Ribs. For meat eaters, “Ribs” typically evokes an immediate mouth watering reaction. Good ribs are a divine eating experience. Tender, juicy, meat that carries a flavor that explodes in your mouth. On the other hand, average ribs suck and badly prepared ribs are an absolute torture of abrasive, chewy, dryness.
Ribs don’t work like that. With most meats, the time at which it is “safe to eat” is about the same time that it is “done”. Once a steak’s internal temperature hits about 120 degrees, you take it off and tent it in foil to achieve a perfect medium rare to rare steak. Any longer? Medium. Much longer than that? A shingle…
With ribs, the longer you cook ‘em, the more tender they get as the connective tissues break down. The challenge is to keep ‘em moist throughout the cooking process.
Hence my fear. Here is a food for which no amount of temperature probes or timers is going to help. Beyond controlling the cooking temperature, there are very few variables beyond initial preparation. Since cooking with the BGE is all about not peeking or opening the egg, there is the potential for many hours of imagining all the ways this could go wrong.
Nothing ventured, nothing gained… we invited a handful of friends willing to be my guinea pigs and I went for it. Christine set a beautiful table and made her famous baked beans with bacon on top.
After a bunch of research via Google, I decided to go for a puritan approach of only using a dry rub and smoking the ribs for a very long time at a low temperature. This excellent article provided much of the foundation for what follows.
I started with about 18 lbs of spare ribs — 5 racks between 3 and 4 lbs each. A ridiculous amount of pork. At $1.99/lbs, why not?
I used something pretty close to Alton Brown’s Dry Rub, scoring the fat and rubbing down both sides of the ribs with a thick coat. The ribs were then refrigerated for about 5 hours.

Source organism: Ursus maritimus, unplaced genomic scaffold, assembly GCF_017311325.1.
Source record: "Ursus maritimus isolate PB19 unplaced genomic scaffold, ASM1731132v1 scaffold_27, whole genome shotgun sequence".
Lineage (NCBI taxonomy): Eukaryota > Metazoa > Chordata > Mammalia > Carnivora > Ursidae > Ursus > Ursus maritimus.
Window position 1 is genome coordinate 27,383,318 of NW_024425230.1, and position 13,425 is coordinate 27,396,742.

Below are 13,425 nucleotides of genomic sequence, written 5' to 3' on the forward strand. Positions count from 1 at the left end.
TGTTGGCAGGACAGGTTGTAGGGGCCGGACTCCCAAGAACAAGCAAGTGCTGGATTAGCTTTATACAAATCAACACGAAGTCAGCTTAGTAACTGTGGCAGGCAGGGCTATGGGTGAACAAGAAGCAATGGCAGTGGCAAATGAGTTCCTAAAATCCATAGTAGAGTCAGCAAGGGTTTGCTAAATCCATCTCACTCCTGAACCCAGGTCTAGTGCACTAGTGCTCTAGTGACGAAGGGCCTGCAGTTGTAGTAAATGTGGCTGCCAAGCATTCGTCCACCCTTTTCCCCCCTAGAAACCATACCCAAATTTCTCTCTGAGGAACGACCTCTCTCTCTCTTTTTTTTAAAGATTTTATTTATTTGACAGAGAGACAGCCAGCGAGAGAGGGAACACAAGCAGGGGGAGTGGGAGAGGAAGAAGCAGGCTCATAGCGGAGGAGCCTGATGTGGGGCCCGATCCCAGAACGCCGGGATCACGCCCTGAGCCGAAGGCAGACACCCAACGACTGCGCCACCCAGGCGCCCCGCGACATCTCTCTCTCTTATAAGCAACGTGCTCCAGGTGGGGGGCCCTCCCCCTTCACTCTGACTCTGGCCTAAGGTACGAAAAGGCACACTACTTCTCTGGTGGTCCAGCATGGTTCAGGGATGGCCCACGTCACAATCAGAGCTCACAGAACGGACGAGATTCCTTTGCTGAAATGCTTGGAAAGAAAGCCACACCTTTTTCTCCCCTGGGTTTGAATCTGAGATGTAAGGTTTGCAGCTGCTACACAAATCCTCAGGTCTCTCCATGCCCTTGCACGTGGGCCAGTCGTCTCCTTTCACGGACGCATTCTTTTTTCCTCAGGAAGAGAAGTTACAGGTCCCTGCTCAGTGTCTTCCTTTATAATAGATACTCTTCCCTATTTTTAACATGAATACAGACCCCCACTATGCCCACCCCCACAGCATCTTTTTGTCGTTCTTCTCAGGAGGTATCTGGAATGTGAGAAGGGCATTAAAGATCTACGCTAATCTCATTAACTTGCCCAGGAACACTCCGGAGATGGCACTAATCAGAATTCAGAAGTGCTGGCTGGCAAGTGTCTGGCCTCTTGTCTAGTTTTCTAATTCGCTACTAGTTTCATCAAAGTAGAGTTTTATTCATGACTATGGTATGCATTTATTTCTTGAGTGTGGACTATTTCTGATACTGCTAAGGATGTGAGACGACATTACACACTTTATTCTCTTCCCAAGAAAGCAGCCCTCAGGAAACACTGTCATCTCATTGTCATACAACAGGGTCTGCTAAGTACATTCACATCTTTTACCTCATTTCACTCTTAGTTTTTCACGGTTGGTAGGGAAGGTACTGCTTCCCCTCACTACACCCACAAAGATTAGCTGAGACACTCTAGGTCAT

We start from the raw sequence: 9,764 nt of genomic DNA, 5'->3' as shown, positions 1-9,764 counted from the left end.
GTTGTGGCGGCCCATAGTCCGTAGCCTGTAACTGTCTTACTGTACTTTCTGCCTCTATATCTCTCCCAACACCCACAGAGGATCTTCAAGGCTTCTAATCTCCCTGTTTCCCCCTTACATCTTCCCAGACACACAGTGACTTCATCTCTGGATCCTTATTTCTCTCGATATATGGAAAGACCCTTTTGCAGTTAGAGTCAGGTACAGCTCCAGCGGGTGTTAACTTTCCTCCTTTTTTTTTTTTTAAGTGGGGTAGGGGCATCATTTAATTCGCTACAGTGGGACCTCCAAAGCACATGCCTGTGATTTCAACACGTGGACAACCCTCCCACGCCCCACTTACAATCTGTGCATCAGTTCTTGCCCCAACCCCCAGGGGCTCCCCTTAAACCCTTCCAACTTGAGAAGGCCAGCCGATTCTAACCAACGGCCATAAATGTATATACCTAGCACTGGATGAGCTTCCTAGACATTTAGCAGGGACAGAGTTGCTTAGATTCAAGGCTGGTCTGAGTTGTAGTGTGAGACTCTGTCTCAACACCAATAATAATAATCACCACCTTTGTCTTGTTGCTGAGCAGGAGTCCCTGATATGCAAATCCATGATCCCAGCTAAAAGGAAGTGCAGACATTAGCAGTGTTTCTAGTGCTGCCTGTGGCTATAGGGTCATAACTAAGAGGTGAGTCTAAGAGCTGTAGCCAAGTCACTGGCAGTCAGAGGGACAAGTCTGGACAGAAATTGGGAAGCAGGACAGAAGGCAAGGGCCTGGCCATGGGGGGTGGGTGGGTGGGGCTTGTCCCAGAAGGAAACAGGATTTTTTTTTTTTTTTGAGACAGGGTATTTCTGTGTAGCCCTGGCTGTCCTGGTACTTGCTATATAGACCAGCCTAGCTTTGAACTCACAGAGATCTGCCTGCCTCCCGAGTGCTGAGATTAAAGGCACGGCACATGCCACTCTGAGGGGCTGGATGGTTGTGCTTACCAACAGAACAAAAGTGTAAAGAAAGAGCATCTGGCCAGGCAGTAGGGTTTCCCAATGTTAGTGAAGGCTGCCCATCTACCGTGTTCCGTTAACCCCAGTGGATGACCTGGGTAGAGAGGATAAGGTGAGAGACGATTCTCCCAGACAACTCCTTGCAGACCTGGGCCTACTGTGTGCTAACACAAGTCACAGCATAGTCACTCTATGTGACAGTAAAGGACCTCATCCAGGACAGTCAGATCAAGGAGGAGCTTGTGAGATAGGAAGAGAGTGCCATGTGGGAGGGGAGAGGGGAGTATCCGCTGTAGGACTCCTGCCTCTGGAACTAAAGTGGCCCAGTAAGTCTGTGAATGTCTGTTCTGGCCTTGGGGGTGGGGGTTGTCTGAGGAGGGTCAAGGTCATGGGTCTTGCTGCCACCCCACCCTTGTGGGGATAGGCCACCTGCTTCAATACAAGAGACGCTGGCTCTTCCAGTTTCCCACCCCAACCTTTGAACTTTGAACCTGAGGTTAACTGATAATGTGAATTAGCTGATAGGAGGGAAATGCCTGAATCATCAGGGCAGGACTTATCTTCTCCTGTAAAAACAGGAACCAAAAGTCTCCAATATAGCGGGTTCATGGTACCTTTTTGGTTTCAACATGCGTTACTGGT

Actually, my rub went quickly far afield of alton’s as I didn’t have some of the ingredients. I started with 2 cups of brown sugar and maintained ratios from there. I didn’t have cayenne pepper, so I used a mixture of dried hot peppers from my parents — scotch bonnet, serano, and several others. I ran out of Old Bay and didn’t have onion powder, so I used extra thyme, finely ground fresh onion, and dried orange/lemon peel.
While the ribs absorbed the spices, I soaked hickory chips in red wine, apple cider, and bourbon. These soaked for several hours. Once the BGE was lit with several handfuls of chips on top, I drained the liquid off the chips and placed it in a metal container nestled in the coals — maybe about 1/3rd of a gallon or so — as an additional source of moisture.
With the BGE at about 270 degrees, I placed the ribs into two rib racks connected end to end. The racks just barely fit into the BGE and the rack of ribs stretched from one side to the other, but everything just barely fit.
I brought the egg down to 200 degrees and maintained that cooking temperature until the guests were seated and ready to eat. The smells coming out of the egg were quite spectacular and keeping the early arrivers from cracking the egg was increasingly difficult.
I’m happy to say that the end result was awesome. The first picture is of the ribs fresh from the egg. Note that they are quite moist and that is without any kind of a glaze or sauce. The ribs were extremely tender and came off the bone easy, but still had a bit of structure/texture — they were not “fall off the bone” tender.
Not quite perfect yet. For one, five hours of cooking time at 200 degrees is simply not enough. Next time, I’ll go for at least seven hours.
The puritanical “dry rub only” approach worked really well. However, I believe I’ll try some kind of a glaze or basting sauce next time. I’ll likely apply it about an hour and half prior to the ribs being done to give time for the sugars to caramelize a bit.
All in all, achieving great ribs is both surprisingly easy and I have now overcome my cook-well-beyond-edible fear.